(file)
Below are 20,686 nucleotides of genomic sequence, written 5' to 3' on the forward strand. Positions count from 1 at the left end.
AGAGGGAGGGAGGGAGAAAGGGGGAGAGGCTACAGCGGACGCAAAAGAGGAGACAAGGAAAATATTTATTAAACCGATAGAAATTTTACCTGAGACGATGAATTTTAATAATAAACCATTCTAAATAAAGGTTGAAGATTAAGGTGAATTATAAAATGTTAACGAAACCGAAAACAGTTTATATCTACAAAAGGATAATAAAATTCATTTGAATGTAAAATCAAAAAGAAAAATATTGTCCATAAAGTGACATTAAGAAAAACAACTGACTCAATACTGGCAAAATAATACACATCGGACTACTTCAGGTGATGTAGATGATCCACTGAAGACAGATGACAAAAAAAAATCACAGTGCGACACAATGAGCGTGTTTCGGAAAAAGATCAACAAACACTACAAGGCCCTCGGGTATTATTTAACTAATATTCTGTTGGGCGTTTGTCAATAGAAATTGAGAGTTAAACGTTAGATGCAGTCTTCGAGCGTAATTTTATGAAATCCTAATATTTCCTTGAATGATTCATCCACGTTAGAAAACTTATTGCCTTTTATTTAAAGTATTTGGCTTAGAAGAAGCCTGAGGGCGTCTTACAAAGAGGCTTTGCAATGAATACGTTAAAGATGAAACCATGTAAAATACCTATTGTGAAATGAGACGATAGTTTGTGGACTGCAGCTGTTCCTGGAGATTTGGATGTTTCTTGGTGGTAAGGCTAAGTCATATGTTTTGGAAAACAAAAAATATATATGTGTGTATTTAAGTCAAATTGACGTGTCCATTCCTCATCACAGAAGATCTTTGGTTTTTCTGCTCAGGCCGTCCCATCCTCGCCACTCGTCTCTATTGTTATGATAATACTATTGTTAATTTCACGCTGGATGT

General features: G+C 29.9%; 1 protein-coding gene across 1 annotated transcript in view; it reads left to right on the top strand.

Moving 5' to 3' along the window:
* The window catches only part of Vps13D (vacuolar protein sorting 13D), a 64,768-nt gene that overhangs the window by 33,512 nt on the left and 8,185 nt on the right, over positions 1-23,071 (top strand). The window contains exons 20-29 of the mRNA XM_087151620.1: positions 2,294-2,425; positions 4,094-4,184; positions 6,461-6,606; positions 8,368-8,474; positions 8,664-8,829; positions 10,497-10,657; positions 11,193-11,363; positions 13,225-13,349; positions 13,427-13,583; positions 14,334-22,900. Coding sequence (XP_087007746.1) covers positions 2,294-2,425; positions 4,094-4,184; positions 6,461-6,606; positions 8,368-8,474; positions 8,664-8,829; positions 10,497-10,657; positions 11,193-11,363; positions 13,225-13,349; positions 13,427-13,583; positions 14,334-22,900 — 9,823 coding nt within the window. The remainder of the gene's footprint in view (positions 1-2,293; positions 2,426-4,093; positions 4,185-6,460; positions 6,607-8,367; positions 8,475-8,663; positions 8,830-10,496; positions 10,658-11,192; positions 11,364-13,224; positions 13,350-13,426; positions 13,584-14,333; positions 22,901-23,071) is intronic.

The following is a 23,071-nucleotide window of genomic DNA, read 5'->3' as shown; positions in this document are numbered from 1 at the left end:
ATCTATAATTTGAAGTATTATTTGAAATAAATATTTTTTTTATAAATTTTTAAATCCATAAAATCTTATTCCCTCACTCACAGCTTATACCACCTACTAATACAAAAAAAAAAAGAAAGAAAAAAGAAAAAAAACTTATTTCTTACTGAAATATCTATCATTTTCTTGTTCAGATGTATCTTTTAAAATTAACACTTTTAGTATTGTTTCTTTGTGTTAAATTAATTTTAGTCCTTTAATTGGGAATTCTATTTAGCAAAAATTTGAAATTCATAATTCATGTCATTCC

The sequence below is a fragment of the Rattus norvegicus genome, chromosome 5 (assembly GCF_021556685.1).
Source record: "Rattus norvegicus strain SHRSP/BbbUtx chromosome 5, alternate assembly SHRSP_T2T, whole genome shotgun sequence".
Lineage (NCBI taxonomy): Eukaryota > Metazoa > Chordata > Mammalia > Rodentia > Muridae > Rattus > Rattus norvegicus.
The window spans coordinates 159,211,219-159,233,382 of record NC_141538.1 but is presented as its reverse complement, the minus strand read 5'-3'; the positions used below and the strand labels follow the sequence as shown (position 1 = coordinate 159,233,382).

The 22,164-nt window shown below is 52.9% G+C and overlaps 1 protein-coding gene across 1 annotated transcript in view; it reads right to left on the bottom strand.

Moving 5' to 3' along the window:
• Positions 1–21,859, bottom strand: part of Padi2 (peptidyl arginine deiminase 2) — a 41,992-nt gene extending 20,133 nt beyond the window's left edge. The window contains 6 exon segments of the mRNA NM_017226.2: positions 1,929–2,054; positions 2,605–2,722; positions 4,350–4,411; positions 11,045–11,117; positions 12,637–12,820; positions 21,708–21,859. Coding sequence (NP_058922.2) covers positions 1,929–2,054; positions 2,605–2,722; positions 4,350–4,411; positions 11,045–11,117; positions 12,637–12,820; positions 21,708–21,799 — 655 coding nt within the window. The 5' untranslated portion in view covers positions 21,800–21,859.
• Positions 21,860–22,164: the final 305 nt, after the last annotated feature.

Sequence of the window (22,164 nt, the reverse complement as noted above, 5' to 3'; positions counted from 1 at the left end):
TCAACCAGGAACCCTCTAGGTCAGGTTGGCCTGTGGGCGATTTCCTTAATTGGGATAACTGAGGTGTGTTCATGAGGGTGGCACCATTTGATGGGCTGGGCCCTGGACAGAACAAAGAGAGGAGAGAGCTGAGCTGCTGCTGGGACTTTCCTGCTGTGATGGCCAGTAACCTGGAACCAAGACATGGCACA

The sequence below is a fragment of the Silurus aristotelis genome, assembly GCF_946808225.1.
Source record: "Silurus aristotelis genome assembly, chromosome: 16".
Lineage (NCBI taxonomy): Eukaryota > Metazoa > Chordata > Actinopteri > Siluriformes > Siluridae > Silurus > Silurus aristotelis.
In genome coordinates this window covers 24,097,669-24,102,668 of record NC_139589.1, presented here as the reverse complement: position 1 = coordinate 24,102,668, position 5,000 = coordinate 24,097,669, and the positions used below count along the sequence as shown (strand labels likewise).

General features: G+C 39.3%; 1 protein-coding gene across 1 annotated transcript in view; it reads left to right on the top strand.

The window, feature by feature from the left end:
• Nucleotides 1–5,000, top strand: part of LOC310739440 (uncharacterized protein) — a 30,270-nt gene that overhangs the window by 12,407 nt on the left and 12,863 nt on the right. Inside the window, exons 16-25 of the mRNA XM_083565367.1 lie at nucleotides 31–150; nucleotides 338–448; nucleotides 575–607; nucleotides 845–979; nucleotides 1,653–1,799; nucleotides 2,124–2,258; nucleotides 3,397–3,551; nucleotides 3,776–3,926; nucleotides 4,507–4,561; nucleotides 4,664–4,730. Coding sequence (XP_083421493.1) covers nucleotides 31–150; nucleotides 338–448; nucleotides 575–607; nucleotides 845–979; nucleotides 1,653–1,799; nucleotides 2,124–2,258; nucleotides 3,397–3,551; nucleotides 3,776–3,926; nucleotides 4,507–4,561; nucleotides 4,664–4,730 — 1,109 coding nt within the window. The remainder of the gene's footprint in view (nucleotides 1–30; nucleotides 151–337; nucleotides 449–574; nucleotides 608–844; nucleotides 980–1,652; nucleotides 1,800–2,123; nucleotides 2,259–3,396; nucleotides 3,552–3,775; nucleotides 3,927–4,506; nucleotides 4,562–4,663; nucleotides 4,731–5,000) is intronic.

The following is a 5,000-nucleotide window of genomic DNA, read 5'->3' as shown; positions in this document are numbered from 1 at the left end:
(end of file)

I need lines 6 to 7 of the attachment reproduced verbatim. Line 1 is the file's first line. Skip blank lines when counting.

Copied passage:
The following is a 23,071-nucleotide window of genomic DNA, read 5'->3' as shown; positions in this document are numbered from 1 at the left end:
ATCTATAATTTGAAGTATTATTTGAAATAAATATTTTTTTTATAAATTTTTAAATCCATAAAATCTTATTCCCTCACTCACAGCTTATACCACCTACTAATACAAAAAAAAAAAGAAAGAAAAAAGAAAAAAAACTTATTTCTTACTGAAATATCTATCATTTTCTTGTTCAGATGTATCTTTTAAAATTAACACTTTTAGTATTGTTTCTTTGTGTTAAATTAATTTTAGTCCTTTAATTGGGAATTCTATTTAGCAAAAATTTGAAATTCATAATTCATGTCATTCC